How long this initial appearance lasts depends on how quickly they wear and scratch. A scuffed ring will appear less bright and shiny than a new one.
Wear is, scientifically, quite complicated. White gold is harder than platinum, so that it will scratch less quickly. However, scratching leads to mass loss in white gold, while in platinum, it does not.
So, in short, white gold will scratch less easier and so stay shinier, but it will gradually become smaller (and lighter) over time due to a loss of gold during wear. In any case, the mass loss is only noticeable after decades of wear.
Either way, both 14K White gold, and 950Pt alloys are very popular choices.
Which is more durable?
While white gold is harder than platinum, it is less durable. Platinum jewelry generally wears slower than white gold. Furthermore, platinum is less malleable (it can be deformed less easily) and so it is less likely to be bent out of shape.
Platinum is a popular choice for gem settings because of its higher durability.
Which one tarnishes less?
Tarnishing is due to the reaction of the metal with chemicals in the local environment (such as human perspirant, household cleaning agents, etc., food). This leads to the formation of harmless sulfides and oxides on the surface, forming a thin layer.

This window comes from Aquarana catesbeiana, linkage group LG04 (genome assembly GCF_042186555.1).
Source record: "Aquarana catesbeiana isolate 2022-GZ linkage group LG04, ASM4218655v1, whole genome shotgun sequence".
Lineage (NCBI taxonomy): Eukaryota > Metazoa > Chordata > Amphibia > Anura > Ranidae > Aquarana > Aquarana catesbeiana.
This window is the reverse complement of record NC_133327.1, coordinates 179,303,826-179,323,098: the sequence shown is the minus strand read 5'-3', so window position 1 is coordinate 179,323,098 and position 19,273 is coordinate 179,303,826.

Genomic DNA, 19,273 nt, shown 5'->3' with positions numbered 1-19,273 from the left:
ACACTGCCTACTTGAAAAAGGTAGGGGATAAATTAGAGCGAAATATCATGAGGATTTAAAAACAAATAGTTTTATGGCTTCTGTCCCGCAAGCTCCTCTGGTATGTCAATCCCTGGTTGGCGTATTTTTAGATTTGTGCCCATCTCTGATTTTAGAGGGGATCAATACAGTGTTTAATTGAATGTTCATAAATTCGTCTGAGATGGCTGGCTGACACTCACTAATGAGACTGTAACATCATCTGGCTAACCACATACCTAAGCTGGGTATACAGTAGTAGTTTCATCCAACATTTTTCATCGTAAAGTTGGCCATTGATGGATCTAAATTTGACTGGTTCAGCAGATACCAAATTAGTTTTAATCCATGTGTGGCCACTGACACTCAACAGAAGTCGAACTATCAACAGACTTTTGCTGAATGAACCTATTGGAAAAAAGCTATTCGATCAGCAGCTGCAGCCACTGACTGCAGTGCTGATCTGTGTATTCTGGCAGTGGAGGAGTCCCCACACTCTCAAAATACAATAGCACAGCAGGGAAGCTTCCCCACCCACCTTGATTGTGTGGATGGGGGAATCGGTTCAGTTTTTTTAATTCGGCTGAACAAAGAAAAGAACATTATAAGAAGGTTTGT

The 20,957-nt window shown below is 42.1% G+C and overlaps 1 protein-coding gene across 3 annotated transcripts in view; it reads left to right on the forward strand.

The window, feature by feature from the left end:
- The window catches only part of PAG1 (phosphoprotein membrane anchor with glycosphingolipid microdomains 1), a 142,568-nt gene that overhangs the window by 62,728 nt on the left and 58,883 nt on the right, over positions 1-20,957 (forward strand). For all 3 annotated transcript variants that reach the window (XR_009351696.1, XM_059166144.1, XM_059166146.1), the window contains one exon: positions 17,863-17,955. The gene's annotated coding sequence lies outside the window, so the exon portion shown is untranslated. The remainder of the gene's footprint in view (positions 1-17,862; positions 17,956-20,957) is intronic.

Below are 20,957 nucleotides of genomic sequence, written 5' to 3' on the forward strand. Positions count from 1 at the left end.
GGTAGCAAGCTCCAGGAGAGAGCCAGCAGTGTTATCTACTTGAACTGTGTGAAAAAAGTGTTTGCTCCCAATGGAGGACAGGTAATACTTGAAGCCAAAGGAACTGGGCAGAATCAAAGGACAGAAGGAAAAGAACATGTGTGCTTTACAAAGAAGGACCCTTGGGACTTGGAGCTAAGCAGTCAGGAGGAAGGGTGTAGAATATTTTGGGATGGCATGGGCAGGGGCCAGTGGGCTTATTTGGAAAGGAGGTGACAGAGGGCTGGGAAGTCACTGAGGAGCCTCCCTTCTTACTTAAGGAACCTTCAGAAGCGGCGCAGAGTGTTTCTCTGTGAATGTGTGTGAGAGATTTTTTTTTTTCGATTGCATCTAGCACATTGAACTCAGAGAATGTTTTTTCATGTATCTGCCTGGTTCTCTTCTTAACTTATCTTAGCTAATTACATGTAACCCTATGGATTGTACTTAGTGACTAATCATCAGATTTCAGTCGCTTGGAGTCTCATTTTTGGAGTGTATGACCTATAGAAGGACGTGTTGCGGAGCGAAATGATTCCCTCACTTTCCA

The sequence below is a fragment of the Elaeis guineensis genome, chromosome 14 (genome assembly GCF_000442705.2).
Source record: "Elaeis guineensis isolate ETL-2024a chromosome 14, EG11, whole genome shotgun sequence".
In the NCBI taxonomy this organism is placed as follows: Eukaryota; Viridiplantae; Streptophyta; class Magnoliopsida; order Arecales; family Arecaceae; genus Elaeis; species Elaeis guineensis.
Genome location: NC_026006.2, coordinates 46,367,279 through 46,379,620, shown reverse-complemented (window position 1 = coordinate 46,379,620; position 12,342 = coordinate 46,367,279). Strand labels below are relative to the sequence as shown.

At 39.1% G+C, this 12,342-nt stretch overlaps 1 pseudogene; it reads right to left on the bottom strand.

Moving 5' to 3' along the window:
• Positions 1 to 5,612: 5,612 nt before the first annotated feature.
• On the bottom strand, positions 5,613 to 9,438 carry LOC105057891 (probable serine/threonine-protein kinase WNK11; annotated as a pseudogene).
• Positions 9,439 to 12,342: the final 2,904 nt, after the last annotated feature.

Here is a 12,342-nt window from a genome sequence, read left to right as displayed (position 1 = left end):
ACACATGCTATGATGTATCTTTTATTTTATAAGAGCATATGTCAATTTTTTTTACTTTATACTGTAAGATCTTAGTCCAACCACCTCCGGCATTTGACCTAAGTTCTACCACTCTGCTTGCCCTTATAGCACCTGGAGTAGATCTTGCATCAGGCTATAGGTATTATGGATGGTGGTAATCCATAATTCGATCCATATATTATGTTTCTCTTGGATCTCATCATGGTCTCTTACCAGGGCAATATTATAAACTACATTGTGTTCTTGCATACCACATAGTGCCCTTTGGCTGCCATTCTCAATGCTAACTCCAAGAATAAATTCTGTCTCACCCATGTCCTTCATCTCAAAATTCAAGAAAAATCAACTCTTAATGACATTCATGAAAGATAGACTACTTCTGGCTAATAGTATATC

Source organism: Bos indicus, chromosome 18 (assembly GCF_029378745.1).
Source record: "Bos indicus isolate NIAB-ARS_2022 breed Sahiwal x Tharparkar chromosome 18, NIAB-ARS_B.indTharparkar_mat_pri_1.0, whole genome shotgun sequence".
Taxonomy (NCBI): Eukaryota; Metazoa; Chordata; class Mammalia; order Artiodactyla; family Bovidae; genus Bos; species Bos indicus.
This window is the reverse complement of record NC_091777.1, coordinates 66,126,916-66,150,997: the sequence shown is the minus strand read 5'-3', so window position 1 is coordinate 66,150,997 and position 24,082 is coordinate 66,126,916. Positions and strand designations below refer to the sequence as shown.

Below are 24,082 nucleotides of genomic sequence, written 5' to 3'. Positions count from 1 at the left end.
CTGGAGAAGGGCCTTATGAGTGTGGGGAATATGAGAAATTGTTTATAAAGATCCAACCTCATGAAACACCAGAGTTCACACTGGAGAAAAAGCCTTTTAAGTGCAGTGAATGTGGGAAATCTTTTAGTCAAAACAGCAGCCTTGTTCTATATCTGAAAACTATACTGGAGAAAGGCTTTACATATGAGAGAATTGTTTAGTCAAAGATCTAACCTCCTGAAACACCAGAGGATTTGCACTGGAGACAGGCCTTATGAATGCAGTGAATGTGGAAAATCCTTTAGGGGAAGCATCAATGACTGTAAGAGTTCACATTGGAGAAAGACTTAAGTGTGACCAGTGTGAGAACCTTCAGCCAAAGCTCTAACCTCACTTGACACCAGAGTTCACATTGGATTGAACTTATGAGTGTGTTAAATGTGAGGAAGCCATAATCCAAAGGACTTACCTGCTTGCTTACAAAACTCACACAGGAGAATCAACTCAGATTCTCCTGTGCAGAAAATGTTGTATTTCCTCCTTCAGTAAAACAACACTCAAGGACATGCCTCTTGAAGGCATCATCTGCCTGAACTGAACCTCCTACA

Platinum jewelry does not tarnish readily. Because it is 95% platinum, it does not react readily. The jewelry may become duller over time, but this is due to small scratches on the surface, which mean that the jewelry scatters the light.
White Gold alloys are more prone to tarnishing, especially when they are of lower Karat. The non-precious "base" metals such as Nickel and Copper react more readily with elements. 18K and 14K White Gold will not normally tarnish noticeably, but you may see more tarnishing in 10K pieces.
Ultimately, tarnishing isn't a major concern for either white gold or platinum jewelry. If you look after your jewelry, it should be fine!
Do any cause a skin rash (contact dermatitis)?
Some metals react with the skin, and can cause allergies in some people. It is important to note that this is very rarely due to the precious metals themselves, but the alloying additions.